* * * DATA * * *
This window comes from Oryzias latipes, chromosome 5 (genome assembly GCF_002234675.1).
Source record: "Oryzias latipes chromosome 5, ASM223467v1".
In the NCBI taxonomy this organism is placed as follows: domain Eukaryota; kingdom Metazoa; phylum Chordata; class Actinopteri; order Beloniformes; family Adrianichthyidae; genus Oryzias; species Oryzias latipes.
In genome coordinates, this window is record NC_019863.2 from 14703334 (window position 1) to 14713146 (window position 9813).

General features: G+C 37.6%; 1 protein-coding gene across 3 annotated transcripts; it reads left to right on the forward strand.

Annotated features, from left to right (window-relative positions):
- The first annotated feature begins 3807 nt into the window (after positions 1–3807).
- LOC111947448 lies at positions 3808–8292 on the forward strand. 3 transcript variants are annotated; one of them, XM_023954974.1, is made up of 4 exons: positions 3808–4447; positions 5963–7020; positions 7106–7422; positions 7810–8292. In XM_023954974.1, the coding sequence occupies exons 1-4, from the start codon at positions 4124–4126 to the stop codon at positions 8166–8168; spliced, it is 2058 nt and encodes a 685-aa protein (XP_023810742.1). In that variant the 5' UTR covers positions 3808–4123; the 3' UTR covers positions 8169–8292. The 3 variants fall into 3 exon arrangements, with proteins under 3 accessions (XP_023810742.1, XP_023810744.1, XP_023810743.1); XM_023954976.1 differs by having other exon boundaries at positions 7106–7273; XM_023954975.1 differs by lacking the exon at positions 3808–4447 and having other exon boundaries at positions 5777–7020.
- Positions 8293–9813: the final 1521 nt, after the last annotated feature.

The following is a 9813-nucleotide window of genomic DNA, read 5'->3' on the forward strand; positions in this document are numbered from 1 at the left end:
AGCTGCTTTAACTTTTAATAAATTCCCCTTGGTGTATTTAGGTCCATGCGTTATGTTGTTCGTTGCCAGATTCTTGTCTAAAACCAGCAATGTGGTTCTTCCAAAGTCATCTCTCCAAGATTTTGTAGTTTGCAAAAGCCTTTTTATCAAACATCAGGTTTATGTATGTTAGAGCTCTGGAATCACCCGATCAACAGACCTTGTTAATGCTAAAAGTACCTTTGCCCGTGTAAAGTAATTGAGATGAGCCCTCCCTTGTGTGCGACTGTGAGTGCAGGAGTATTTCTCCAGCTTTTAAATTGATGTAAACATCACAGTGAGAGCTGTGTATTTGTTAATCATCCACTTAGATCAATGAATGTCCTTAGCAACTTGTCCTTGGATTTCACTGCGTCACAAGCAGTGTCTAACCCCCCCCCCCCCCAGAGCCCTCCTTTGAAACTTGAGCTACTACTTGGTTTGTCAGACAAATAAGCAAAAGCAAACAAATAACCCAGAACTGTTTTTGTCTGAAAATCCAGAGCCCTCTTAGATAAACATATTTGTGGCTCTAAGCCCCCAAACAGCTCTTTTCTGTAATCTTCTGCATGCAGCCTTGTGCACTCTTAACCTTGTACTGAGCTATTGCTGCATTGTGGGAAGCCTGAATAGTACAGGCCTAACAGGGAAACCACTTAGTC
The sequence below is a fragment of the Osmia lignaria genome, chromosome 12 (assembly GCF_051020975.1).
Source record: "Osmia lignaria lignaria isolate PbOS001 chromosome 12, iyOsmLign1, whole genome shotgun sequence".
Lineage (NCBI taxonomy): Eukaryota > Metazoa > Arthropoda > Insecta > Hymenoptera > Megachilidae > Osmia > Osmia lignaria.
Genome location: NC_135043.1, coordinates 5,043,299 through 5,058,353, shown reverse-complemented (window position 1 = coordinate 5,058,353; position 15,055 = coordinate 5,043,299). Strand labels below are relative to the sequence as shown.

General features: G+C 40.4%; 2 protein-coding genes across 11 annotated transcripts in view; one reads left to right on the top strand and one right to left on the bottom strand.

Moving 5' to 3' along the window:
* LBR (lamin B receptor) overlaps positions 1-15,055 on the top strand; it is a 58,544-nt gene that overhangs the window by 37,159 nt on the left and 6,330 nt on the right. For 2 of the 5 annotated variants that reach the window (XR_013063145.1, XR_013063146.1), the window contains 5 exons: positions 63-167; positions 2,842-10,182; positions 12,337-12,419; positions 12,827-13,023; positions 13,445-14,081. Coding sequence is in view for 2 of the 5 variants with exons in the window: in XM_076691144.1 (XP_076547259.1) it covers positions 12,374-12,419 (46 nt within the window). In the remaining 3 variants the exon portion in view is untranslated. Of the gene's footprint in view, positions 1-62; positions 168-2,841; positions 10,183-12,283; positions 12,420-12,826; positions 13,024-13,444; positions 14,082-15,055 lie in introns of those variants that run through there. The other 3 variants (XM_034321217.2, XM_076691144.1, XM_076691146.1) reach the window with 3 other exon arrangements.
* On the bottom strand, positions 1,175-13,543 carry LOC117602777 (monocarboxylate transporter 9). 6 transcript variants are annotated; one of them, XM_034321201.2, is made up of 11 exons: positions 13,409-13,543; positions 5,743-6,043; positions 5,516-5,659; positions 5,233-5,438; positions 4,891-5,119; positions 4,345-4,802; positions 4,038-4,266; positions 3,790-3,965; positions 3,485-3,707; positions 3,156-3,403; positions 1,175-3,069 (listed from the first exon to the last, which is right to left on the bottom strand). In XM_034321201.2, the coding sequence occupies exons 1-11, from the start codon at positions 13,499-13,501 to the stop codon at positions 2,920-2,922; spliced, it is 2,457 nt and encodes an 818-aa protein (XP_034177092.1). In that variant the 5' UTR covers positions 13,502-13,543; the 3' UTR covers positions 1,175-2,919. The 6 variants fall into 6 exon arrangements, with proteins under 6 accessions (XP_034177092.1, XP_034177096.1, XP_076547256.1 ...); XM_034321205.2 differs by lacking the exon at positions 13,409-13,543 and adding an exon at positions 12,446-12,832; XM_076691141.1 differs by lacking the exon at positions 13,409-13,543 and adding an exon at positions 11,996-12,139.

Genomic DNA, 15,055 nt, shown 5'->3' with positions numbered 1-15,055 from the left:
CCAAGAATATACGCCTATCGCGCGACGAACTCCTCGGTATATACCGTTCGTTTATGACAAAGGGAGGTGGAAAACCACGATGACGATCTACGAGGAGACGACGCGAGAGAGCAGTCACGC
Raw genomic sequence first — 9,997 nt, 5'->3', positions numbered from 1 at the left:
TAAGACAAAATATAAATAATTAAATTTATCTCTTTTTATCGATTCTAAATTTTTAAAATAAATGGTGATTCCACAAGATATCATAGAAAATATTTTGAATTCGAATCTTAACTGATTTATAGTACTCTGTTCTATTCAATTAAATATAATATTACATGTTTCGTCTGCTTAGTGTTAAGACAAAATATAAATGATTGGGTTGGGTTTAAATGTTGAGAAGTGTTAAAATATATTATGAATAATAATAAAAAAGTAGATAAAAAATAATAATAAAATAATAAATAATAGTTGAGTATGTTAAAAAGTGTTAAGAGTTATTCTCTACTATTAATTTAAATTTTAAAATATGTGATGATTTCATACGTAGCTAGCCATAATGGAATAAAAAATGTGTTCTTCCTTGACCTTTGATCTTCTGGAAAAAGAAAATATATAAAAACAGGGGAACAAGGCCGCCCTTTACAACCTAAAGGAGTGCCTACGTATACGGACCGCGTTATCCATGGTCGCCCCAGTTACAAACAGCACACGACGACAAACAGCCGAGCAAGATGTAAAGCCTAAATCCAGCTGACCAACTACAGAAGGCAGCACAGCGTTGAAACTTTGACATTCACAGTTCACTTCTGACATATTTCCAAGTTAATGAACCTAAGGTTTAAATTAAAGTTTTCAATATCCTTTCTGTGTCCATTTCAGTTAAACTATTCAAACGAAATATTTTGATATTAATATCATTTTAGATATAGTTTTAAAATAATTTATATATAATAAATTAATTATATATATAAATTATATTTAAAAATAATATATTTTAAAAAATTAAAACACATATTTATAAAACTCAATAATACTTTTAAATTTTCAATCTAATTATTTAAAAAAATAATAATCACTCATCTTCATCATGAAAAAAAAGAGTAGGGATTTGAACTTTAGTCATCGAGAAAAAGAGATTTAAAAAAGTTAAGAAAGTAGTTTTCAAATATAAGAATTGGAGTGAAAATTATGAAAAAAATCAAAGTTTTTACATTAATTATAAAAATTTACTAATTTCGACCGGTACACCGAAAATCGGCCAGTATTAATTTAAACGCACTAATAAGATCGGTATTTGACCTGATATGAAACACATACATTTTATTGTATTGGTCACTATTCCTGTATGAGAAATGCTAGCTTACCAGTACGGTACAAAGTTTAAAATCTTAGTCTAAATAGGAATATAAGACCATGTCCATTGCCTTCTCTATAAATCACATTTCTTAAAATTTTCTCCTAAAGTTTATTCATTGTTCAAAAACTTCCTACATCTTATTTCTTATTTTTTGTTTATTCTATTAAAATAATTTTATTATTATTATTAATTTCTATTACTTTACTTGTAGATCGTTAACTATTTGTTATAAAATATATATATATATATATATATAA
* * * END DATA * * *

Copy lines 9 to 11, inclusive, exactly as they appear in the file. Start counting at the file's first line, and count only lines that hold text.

- Positions 8293–9813: the final 1521 nt, after the last annotated feature.

The following is a 9813-nucleotide window of genomic DNA, read 5'->3' on the forward strand; positions in this document are numbered from 1 at the left end:
AGCTGCTTTAACTTTTAATAAATTCCCCTTGGTGTATTTAGGTCCATGCGTTATGTTGTTCGTTGCCAGATTCTTGTCTAAAACCAGCAATGTGGTTCTTCCAAAGTCATCTCTCCAAGATTTTGTAGTTTGCAAAAGCCTTTTTATCAAACATCAGGTTTATGTATGTTAGAGCTCTGGAATCACCCGATCAACAGACCTTGTTAATGCTAAAAGTACCTTTGCCCGTGTAAAGTAATTGAGATGAGCCCTCCCTTGTGTGCGACTGTGAGTGCAGGAGTATTTCTCCAGCTTTTAAATTGATGTAAACATCACAGTGAGAGCTGTGTATTTGTTAATCATCCACTTAGATCAATGAATGTCCTTAGCAACTTGTCCTTGGATTTCACTGCGTCACAAGCAGTGTCTAACCCCCCCCCCCCCCAGAGCCCTCCTTTGAAACTTGAGCTACTACTTGGTTTGTCAGACAAATAAGCAAAAGCAAACAAATAACCCAGAACTGTTTTTGTCTGAAAATCCAGAGCCCTCTTAGATAAACATATTTGTGGCTCTAAGCCCCCAAACAGCTCTTTTCTGTAATCTTCTGCATGCAGCCTTGTGCACTCTTAACCTTGTACTGAGCTATTGCTGCATTGTGGGAAGCCTGAATAGTACAGGCCTAACAGGGAAACCACTTAGTC